I’m happy the film didn’t give too much away. The mystery and wonder of the film should be left to the viewing experience, and it definitely excited me more to see the actual film, especially with a director like Ava DuVernay at the helm. DuVernay gave us the tremendously engaging and thoughtful films Selma and 13th, so a Disney fantasy film seems like a very interesting next step for her.

What worries me, though, is the vibes I got for the film after watching the trailer. Not a “Bad Film” vibe, but the trailer’s visual landscape and tone reminded me of John Carter, Tomorrowland, and The BFG, all films that were live-action fantasies from Disney, and all three were tankers at the box office. I would like to see franchise potential from A Wrinkle in Time, but its marketing is going to have to hit homers all the way to release day in order to do that.

So what do you think? Are you excited for A Wrinkle in Time? Did you read the original source material and did you enjoy it? Let me know/Drop a comment below!

 

-Kyle A. Goethe

 

 

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Battle of the Sexes (2017)

Director: Jonathan Dayton, Valerie Faris

Cast: Emma Stone, Steve Carell, Andrea Riseborough, Sarah Silverman, Bill Pullman, Alan Cumming, Elisabeth Shue, Austin Stowell, Eric Christian Olsen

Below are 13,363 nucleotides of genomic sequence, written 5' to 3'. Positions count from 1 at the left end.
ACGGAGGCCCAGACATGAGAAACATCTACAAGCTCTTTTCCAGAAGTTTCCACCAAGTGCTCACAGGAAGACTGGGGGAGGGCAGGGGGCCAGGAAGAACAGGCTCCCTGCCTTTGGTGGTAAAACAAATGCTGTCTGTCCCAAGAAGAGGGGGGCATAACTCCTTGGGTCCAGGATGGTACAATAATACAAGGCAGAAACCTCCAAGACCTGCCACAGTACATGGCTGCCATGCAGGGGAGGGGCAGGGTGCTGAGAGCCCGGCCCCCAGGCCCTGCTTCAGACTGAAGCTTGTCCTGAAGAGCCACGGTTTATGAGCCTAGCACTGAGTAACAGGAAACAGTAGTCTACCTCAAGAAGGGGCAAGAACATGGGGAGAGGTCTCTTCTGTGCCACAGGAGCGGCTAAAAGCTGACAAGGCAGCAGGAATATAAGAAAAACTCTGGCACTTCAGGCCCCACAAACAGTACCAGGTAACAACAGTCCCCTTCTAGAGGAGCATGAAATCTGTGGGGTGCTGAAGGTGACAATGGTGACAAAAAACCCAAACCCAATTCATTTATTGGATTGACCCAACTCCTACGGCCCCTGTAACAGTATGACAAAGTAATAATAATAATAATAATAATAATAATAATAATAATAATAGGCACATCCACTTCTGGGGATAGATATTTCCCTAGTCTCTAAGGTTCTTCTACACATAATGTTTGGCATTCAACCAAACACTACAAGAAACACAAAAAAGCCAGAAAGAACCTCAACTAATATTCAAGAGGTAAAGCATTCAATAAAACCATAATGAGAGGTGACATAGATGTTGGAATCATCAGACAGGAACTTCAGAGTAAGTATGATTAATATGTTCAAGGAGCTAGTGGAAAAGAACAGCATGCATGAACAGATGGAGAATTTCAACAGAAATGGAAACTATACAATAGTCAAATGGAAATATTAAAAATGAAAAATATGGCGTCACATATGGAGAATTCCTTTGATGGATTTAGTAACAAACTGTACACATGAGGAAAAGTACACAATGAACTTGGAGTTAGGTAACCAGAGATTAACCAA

Screenplay: Simon Beaufoy

121 mins. Rated PG-13 for some sexual content and partial nudity.

 

I’d been looking forward to Battle of the Sexes ever since I heard that Emma Stone (The Help, The Croods) would be playing Billie Jean King and Steve Carell (Foxcatcher, Despicable Me 3) would be playing Bobby Riggs. The two performers worked so well together for their limited time in Crazy Stupid Love. In fact, Emma Stone also appeared in Birdman with Andrea Riseborough  and Superbad with Martha MacIsaac. She’s built quite the incredibly portfolio, but is Battle of the Sexes up to snuff?

Battle of the Sexes is more about Billie Jean King than her opponent. It covers her strained relationship with husband Larry (Austin Stowell, Whiplash, Colossal), her secret relationship with lover Marilyn (Riseborough) and her fight against Jack Kramer (Bill Pullman, Independence Day, The Equalizer) over women’s rights in professional tennis. But when she finds herself head-to-head with the showboating Riggs, a man who is about to lose his wife Priscilla (Elisabeth Shue, Leaving Las Vegas, Chasing Mavericks) due to his lies and gambling addiction, she finds herself fighting for more than just bragging rights in this film from directors Jonathan Dayton and Valerie Faris (Little Miss Sunshine, Ruby Sparks).

Battle of the Sexes is a classic character study and a great showcase for numerous incredible performances, led by Stone and Carell. Emma Stone disappears into her role, proving that she is one of the best actresses working in the business today. Her role as King isn’t imitation or caricature but rather a true interpretation by one artist of another. Steve Carell too is tough to spot in the charismatic Riggs, a feat for the performer who could’ve turned to other comedic performances to channel. Instead, his humor is met with a nuanced characterization of a man who understands what he is doing wrong yet cannot stop himself. It’s like he is watching a car accident, unable to turn away.